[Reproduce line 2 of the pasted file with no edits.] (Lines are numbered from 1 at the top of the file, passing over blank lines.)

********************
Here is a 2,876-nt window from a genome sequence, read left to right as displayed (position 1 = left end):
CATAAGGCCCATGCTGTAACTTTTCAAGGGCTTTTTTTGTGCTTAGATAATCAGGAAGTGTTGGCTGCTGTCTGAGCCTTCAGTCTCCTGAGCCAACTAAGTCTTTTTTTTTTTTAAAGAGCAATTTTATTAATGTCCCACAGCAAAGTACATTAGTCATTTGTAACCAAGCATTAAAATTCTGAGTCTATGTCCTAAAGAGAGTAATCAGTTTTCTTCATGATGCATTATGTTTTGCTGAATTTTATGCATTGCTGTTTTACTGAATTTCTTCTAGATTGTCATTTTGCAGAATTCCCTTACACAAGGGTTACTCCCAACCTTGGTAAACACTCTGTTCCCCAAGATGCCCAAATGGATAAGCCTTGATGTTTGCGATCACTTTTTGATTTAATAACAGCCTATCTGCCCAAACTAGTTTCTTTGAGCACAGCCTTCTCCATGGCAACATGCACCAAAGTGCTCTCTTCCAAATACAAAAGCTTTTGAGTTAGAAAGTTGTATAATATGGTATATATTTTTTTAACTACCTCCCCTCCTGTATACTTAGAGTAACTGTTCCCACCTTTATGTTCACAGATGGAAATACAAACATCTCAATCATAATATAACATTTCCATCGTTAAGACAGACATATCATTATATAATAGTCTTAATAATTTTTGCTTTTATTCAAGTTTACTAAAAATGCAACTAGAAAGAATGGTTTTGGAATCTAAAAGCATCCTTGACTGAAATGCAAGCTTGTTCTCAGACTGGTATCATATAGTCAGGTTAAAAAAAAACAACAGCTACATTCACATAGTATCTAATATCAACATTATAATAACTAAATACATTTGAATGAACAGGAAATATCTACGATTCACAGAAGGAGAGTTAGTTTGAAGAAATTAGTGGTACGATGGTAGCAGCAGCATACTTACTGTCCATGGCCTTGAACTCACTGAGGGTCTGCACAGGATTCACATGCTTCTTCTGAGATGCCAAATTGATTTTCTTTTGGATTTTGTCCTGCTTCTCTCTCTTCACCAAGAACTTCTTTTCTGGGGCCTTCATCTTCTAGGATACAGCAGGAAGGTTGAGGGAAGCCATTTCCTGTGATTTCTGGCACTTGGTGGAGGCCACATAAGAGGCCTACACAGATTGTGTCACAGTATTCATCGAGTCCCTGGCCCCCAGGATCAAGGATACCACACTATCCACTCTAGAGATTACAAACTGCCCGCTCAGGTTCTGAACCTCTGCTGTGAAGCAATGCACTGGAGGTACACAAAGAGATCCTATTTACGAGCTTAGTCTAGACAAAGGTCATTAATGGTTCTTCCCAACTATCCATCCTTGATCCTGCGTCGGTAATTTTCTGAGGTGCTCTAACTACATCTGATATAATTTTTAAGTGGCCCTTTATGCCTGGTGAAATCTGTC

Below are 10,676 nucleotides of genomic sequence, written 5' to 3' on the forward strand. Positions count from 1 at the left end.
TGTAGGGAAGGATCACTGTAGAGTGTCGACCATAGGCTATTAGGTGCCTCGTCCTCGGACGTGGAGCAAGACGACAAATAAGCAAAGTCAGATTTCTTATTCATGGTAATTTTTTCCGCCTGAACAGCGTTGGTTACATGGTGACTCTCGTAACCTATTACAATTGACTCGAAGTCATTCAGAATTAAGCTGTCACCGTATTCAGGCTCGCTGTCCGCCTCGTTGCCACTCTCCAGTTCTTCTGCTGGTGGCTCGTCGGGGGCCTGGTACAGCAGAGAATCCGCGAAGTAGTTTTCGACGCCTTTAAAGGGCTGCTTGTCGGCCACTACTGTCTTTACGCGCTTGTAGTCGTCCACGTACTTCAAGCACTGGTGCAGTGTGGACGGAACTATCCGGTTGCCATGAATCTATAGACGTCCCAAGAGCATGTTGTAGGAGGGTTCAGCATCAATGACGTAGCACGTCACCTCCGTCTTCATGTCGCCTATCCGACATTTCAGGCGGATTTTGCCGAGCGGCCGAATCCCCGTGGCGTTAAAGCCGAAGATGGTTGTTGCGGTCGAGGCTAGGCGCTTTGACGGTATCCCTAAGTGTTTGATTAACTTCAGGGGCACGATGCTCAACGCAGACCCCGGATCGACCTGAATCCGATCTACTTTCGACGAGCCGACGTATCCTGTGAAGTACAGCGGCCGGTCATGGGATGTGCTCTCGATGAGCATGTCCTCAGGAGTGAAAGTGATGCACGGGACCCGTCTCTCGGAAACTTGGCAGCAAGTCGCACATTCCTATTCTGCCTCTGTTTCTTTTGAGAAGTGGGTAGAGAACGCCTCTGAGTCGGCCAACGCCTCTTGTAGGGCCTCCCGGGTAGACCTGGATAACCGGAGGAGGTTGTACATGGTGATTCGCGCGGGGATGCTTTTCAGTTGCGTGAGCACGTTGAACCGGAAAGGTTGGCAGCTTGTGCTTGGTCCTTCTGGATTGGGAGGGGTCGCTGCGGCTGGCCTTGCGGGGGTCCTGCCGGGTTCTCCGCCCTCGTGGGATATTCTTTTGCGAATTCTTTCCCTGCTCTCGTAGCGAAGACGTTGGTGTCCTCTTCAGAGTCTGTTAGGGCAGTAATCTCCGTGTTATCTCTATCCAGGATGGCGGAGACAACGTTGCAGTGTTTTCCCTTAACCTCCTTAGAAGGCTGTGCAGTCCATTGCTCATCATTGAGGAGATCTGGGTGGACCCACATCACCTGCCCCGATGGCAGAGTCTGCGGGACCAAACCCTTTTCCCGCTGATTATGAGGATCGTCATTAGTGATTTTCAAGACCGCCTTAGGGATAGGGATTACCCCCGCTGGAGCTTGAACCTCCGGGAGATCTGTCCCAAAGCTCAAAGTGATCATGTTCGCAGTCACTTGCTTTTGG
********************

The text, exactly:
CATAAGGCCCATGCTGTAACTTTTCAAGGGCTTTTTTTGTGCTTAGATAATCAGGAAGTGTTGGCTGCTGTCTGAGCCTTCAGTCTCCTGAGCCAACTAAGTCTTTTTTTTTTTTAAAGAGCAATTTTATTAATGTCCCACAGCAAAGTACATTAGTCATTTGTAACCAAGCATTAAAATTCTGAGTCTATGTCCTAAAGAGAGTAATCAGTTTTCTTCATGATGCATTATGTTTTGCTGAATTTTATGCATTGCTGTTTTACTGAATTTCTTCTAGATTGTCATTTTGCAGAATTCCCTTACACAAGGGTTACTCCCAACCTTGGTAAACACTCTGTTCCCCAAGATGCCCAAATGGATAAGCCTTGATGTTTGCGATCACTTTTTGATTTAATAACAGCCTATCTGCCCAAACTAGTTTCTTTGAGCACAGCCTTCTCCATGGCAACATGCACCAAAGTGCTCTCTTCCAAATACAAAAGCTTTTGAGTTAGAAAGTTGTATAATATGGTATATATTTTTTTAACTACCTCCCCTCCTGTATACTTAGAGTAACTGTTCCCACCTTTATGTTCACAGATGGAAATACAAACATCTCAATCATAATATAACATTTCCATCGTTAAGACAGACATATCATTATATAATAGTCTTAATAATTTTTGCTTTTATTCAAGTTTACTAAAAATGCAACTAGAAAGAATGGTTTTGGAATCTAAAAGCATCCTTGACTGAAATGCAAGCTTGTTCTCAGACTGGTATCATATAGTCAGGTTAAAAAAAAACAACAGCTACATTCACATAGTATCTAATATCAACATTATAATAACTAAATACATTTGAATGAACAGGAAATATCTACGATTCACAGAAGGAGAGTTAGTTTGAAGAAATTAGTGGTACGATGGTAGCAGCAGCATACTTACTGTCCATGGCCTTGAACTCACTGAGGGTCTGCACAGGATTCACATGCTTCTTCTGAGATGCCAAATTGATTTTCTTTTGGATTTTGTCCTGCTTCTCTCTCTTCACCAAGAACTTCTTTTCTGGGGCCTTCATCTTCTAGGATACAGCAGGAAGGTTGAGGGAAGCCATTTCCTGTGATTTCTGGCACTTGGTGGAGGCCACATAAGAGGCCTACACAGATTGTGTCACAGTATTCATCGAGTCCCTGGCCCCCAGGATCAAGGATACCACACTATCCACTCTAGAGATTACAAACTGCCCGCTCAGGTTCTGAACCTCTGCTGTGAAGCAATGCACTGGAGGTACACAAAGAGATCCTATTTACGAGCTTAGTCTAGACAAAGGTCATTAATGGTTCTTCCCAACTATCCATCCTTGATCCTGCGTCGGTAATTTTCTGAGGTGCTCTAACTACATCTGATATAATTTTTAAGTGGCCCTTTATGCCTGGTGAAATCTGTC